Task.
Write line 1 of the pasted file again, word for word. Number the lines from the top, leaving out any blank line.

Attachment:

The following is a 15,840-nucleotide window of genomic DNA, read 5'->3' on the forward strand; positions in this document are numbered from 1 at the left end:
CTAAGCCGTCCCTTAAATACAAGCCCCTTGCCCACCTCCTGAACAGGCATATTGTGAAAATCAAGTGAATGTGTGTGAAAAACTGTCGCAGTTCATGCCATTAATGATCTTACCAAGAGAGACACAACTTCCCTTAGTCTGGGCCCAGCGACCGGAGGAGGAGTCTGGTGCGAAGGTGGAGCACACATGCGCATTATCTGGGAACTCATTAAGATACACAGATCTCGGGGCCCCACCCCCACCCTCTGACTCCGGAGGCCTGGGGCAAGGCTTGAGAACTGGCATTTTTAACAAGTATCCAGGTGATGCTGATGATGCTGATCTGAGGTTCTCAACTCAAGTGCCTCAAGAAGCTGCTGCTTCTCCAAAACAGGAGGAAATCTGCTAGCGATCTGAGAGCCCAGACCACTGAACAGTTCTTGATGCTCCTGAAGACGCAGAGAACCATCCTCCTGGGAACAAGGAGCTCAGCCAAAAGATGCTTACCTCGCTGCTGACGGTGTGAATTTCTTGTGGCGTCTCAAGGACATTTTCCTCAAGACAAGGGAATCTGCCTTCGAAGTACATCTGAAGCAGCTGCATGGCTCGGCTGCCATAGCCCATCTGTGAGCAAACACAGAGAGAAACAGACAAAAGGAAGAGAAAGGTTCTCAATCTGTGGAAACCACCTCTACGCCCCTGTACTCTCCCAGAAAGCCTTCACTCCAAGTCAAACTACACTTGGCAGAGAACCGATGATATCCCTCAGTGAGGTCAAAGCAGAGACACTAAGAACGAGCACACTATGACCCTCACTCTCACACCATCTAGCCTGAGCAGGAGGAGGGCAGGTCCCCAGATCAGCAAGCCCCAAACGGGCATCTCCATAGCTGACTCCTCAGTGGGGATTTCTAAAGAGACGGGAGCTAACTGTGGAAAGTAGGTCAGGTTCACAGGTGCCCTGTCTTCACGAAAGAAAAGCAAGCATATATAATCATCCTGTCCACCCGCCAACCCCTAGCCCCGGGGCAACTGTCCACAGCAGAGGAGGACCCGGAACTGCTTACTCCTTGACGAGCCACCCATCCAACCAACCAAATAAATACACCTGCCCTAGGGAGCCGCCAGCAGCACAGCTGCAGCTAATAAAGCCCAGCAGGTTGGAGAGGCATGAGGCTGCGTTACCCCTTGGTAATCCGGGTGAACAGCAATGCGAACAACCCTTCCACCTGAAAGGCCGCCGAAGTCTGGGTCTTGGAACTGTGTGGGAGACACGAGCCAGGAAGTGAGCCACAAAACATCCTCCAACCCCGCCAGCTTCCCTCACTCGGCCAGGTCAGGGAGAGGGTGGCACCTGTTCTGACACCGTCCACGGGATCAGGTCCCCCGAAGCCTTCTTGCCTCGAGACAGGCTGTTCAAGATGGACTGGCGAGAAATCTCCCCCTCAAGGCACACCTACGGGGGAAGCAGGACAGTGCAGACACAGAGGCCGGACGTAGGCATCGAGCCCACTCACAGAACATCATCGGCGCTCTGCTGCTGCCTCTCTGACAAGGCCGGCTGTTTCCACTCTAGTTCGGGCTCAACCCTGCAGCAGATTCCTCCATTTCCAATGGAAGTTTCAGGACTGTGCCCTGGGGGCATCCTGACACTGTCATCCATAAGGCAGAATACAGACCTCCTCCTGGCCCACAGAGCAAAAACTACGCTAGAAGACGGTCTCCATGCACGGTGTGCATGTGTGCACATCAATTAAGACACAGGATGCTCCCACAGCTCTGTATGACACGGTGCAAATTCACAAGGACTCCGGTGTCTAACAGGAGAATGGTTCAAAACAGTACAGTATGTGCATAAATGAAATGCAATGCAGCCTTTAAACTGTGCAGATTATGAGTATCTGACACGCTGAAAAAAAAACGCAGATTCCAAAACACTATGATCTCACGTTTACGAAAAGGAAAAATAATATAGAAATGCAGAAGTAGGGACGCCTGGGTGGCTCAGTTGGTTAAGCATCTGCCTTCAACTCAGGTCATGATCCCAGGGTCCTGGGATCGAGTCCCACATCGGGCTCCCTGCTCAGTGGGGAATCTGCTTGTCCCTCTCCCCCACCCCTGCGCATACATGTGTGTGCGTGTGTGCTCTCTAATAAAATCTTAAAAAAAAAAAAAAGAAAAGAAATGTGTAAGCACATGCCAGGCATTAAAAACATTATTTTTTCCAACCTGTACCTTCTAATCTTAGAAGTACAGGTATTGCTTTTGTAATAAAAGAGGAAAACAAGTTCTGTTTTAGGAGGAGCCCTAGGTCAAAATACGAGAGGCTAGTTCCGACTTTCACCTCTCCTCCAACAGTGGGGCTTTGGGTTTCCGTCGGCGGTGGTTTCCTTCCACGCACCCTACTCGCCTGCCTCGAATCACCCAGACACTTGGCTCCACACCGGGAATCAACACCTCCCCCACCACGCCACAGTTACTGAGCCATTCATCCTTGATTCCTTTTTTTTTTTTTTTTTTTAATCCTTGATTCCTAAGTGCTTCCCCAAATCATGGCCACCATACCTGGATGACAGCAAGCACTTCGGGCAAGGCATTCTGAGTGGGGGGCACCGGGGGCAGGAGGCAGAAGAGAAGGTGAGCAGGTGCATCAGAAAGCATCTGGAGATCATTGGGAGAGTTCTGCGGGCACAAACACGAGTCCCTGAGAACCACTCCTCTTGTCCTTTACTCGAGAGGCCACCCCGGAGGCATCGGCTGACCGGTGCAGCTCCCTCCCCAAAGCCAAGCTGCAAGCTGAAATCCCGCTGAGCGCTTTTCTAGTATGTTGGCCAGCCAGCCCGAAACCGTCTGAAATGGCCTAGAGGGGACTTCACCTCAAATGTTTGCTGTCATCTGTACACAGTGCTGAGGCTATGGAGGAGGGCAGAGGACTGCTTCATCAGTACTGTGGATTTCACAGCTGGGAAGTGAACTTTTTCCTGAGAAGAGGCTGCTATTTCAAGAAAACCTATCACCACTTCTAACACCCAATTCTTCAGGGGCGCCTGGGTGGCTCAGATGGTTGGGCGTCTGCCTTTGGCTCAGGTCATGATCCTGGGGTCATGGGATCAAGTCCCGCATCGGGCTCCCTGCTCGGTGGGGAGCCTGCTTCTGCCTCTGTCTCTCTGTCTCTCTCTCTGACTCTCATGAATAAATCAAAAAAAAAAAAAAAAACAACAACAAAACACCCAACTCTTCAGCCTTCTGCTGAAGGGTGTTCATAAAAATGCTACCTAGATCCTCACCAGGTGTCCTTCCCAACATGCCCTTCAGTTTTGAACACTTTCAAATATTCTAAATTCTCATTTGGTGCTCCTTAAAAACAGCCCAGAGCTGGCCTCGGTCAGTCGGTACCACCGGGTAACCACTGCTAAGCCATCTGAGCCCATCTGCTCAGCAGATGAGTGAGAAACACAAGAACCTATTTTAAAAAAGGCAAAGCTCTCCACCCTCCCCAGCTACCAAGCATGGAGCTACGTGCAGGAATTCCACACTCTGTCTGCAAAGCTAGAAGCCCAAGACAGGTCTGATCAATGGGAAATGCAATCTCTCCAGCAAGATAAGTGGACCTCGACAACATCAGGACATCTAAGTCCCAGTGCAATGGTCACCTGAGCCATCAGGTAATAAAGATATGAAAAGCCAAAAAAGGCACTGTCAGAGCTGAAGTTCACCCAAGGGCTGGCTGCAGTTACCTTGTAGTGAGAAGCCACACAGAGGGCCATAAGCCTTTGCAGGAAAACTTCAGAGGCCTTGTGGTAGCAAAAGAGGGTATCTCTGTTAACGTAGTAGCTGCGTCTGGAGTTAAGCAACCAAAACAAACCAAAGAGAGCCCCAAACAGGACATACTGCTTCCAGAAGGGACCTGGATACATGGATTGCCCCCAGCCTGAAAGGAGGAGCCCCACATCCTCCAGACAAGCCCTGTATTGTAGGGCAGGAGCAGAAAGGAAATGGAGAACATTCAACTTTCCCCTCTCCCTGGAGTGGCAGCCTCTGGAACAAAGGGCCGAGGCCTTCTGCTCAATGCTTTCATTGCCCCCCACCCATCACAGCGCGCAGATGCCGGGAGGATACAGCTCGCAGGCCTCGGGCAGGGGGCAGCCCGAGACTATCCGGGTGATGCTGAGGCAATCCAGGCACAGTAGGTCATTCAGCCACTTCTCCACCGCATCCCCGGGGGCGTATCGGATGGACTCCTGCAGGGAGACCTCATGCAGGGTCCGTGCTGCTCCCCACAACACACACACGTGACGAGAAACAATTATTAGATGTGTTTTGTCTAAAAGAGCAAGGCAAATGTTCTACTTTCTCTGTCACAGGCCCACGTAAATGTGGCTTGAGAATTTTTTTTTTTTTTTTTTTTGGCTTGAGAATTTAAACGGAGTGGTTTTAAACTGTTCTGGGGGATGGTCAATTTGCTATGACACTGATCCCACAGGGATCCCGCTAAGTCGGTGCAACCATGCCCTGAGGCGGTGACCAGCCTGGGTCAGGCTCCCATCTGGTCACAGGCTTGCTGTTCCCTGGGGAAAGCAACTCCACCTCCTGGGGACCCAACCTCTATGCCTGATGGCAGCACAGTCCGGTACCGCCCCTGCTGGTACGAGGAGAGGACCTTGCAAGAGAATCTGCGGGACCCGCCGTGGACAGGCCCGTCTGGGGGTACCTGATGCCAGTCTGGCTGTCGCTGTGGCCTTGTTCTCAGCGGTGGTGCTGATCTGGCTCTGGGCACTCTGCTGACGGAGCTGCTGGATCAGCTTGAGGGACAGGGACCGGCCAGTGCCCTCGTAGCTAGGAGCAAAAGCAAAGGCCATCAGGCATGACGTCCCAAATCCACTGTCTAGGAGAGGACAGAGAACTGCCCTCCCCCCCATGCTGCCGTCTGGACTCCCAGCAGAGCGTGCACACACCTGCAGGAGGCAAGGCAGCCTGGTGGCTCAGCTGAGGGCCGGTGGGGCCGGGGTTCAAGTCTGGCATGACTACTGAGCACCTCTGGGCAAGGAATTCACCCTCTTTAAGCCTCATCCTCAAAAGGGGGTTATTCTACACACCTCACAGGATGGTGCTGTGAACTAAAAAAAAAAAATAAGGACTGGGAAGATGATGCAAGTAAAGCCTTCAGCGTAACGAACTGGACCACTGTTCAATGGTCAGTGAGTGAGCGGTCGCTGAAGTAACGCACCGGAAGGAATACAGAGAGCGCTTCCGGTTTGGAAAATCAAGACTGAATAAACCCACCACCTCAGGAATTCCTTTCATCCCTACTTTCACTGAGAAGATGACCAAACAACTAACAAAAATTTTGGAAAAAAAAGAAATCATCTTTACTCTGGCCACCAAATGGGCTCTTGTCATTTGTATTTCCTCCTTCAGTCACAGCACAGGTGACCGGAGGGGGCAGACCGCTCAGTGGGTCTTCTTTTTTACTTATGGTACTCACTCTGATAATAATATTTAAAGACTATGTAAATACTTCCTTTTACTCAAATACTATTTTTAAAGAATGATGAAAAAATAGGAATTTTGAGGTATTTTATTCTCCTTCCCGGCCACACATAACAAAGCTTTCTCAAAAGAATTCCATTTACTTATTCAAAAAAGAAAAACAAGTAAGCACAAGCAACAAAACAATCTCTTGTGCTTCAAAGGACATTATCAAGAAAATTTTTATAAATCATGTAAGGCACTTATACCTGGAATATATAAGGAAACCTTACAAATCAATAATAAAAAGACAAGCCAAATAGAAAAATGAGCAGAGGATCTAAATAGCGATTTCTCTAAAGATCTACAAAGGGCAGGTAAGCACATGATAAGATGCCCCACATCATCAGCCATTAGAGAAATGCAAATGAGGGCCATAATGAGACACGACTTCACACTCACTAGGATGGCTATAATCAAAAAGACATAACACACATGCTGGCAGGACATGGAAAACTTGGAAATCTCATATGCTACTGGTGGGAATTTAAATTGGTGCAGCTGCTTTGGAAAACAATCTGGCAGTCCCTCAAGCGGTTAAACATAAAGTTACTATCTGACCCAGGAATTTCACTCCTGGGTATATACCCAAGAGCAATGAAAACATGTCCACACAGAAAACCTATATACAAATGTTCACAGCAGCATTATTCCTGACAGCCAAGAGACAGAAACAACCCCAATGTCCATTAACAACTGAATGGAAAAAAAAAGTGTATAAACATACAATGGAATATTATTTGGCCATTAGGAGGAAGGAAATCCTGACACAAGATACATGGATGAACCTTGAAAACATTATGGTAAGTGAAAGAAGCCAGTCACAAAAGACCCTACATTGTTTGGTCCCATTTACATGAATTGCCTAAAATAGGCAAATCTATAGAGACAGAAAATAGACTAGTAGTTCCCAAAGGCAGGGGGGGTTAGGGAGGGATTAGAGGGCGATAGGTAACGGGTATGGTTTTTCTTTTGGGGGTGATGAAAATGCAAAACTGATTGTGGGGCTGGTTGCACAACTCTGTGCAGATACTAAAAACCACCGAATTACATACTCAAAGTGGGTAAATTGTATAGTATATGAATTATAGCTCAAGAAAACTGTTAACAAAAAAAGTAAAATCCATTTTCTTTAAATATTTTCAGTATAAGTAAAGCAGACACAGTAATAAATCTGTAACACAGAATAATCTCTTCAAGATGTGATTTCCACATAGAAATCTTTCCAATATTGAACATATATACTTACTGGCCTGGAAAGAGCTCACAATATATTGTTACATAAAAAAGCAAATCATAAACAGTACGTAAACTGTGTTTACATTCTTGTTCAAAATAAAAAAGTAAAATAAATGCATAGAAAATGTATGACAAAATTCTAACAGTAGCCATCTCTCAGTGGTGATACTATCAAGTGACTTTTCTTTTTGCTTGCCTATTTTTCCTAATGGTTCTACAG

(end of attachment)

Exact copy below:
The following is a 15,840-nucleotide window of genomic DNA, read 5'->3' on the forward strand; positions in this document are numbered from 1 at the left end: